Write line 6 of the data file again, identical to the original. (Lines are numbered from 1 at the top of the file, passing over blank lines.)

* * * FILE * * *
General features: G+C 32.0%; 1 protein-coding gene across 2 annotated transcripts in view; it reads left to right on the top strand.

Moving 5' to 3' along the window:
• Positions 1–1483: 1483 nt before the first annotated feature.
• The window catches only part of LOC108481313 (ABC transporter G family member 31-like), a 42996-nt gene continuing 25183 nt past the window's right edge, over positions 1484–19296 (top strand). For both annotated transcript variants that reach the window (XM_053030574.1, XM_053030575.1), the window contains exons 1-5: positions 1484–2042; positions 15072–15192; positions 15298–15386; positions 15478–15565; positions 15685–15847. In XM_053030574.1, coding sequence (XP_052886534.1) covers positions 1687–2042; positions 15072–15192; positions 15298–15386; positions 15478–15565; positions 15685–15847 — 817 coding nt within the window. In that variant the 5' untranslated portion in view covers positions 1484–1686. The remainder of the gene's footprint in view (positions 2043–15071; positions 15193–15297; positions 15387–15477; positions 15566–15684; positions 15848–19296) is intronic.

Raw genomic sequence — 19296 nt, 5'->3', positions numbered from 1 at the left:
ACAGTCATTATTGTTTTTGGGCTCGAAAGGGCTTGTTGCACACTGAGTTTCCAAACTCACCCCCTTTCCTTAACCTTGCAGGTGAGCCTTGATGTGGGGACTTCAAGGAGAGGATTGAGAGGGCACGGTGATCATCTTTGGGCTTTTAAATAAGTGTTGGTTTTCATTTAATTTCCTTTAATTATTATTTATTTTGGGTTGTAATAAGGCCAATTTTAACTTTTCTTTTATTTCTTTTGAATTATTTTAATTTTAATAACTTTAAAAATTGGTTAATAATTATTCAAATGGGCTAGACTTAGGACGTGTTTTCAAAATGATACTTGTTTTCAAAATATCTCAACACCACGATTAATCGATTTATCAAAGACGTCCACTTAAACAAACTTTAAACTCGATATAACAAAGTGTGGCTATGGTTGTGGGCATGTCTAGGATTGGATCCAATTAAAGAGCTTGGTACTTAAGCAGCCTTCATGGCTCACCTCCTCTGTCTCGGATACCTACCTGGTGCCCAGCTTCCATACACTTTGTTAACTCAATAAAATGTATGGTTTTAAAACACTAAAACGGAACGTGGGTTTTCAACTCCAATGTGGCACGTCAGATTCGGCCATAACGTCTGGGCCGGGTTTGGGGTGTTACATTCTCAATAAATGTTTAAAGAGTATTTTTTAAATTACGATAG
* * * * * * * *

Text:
ACAGTCATTATTGTTTTTGGGCTCGAAAGGGCTTGTTGCACACTGAGTTTCCAAACTCACCCCCTTTCCTTAACCTTGCAGGTGAGCCTTGATGTGGGGACTTCAAGGAGAGGATTGAGAGGGCACGGTGATCATCTTTGGGCTTTTAAATAAGTGTTGGTTTTCATTTAATTTCCTTTAATTATTATTTATTTTGGGTTGTAATAAGGCCAATTTTAACTTTTCTTTTATTTCTTTTGAATTATTTTAATTTTAATAACTTTAAAAATTGGTTAATAATTATTCAAATGGGCTAGACTTAGGACGTGTTTTCAAAATGATACTTGTTTTCAAAATATCTCAACACCACGATTAATCGATTTATCAAAGACGTCCACTTAAACAAACTTTAAACTCGATATAACAAAGTGTGGCTATGGTTGTGGGCATGTCTAGGATTGGATCCAATTAAAGAGCTTGGTACTTAAGCAGCCTTCATGGCTCACCTCCTCTGTCTCGGATACCTACCTGGTGCCCAGCTTCCATACACTTTGTTAACTCAATAAAATGTATGGTTTTAAAACACTAAAACGGAACGTGGGTTTTCAACTCCAATGTGGCACGTCAGATTCGGCCATAACGTCTGGGCCGGGTTTGGGGTGTTACATTCTCAATAAATGTTTAAAGAGTATTTTTTAAATTACGATAG